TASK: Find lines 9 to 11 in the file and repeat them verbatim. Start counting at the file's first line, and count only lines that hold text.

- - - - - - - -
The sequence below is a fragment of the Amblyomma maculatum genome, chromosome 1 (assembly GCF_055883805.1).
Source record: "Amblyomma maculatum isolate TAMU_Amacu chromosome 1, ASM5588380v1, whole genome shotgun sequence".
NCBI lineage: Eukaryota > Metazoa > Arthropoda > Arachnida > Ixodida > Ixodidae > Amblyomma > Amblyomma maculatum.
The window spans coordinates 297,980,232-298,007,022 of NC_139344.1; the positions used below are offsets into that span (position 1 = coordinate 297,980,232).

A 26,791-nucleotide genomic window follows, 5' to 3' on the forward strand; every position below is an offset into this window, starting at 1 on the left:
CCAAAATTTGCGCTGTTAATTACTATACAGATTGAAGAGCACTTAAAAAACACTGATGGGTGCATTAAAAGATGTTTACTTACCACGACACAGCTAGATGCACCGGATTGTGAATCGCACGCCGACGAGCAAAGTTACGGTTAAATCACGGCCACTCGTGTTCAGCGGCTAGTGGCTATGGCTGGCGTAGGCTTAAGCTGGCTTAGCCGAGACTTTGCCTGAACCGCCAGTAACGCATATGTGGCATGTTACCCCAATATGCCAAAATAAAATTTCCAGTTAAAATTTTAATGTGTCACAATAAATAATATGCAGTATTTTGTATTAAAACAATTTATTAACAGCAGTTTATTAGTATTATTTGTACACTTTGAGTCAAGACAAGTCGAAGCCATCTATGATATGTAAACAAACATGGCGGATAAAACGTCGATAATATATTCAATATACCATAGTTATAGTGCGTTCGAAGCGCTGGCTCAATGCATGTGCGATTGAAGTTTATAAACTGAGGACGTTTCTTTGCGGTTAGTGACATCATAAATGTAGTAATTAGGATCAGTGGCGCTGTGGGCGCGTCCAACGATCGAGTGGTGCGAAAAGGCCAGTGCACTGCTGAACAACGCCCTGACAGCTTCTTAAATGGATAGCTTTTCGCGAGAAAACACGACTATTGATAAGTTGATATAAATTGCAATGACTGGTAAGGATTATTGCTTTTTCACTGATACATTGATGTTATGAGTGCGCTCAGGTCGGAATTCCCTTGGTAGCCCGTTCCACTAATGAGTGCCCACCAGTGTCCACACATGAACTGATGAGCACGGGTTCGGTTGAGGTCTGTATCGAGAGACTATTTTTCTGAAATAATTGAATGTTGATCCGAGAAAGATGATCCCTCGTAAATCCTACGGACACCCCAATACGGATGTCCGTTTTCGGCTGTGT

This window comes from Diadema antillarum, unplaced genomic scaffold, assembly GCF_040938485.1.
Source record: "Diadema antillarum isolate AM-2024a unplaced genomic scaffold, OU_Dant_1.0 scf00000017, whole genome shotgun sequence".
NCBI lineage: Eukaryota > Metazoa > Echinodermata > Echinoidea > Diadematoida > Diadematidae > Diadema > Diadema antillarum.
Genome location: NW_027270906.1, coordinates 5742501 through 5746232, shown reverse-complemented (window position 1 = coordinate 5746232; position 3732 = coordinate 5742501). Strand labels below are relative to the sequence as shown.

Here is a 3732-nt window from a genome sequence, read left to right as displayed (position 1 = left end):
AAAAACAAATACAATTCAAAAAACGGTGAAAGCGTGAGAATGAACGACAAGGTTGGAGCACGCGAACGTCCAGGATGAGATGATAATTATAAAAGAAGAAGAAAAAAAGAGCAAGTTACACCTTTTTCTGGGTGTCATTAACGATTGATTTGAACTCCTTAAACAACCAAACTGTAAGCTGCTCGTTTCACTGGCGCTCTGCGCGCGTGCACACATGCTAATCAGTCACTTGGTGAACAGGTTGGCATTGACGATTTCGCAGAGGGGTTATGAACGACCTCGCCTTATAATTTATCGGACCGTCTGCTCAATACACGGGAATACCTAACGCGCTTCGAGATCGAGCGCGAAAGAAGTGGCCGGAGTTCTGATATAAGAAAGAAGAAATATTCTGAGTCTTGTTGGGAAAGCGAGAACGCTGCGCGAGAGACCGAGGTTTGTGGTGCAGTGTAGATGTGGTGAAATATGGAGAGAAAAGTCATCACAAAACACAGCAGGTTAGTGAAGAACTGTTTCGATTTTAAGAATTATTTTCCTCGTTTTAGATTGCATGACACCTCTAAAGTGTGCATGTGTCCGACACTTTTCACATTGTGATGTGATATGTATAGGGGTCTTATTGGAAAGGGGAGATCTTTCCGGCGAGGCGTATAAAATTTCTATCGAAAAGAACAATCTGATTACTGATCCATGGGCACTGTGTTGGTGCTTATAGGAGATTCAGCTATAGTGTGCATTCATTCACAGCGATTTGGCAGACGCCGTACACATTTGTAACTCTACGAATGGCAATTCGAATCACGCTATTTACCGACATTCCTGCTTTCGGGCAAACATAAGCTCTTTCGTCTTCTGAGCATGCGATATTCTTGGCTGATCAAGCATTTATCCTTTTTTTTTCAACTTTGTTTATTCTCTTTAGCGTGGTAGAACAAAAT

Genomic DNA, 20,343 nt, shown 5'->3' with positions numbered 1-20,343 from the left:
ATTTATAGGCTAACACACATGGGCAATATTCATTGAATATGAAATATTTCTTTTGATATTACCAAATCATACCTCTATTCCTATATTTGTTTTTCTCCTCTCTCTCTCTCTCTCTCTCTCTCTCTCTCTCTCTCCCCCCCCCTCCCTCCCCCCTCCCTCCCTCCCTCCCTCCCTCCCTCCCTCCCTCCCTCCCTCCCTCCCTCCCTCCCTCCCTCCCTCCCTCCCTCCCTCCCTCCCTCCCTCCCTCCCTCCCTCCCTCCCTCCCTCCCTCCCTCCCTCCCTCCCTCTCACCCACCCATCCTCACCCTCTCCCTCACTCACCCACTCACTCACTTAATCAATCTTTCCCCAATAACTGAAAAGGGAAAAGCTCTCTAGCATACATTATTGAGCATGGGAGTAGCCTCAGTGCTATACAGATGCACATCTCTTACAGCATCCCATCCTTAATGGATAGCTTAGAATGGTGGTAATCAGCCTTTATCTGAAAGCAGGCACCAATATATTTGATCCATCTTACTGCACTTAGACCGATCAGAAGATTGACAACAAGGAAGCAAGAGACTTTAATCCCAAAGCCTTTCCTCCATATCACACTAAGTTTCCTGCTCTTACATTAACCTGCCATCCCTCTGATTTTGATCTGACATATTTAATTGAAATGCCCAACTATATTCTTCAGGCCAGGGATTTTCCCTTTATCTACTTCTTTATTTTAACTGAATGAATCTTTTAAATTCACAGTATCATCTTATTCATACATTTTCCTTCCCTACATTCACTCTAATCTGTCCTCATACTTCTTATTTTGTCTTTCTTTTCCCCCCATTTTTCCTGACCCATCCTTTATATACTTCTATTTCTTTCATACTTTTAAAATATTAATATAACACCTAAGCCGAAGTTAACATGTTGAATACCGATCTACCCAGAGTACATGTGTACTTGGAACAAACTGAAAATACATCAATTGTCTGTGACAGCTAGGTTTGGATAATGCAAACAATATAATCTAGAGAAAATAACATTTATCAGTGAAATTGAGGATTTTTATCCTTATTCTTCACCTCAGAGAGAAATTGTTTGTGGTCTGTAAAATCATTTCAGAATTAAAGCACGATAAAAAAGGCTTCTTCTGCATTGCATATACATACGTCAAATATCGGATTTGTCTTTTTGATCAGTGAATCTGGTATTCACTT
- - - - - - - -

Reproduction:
NCBI lineage: Eukaryota > Metazoa > Echinodermata > Echinoidea > Diadematoida > Diadematidae > Diadema > Diadema antillarum.
Genome location: NW_027270906.1, coordinates 5742501 through 5746232, shown reverse-complemented (window position 1 = coordinate 5746232; position 3732 = coordinate 5742501). Strand labels below are relative to the sequence as shown.

Here is a 3732-nt window from a genome sequence, read left to right as displayed (position 1 = left end):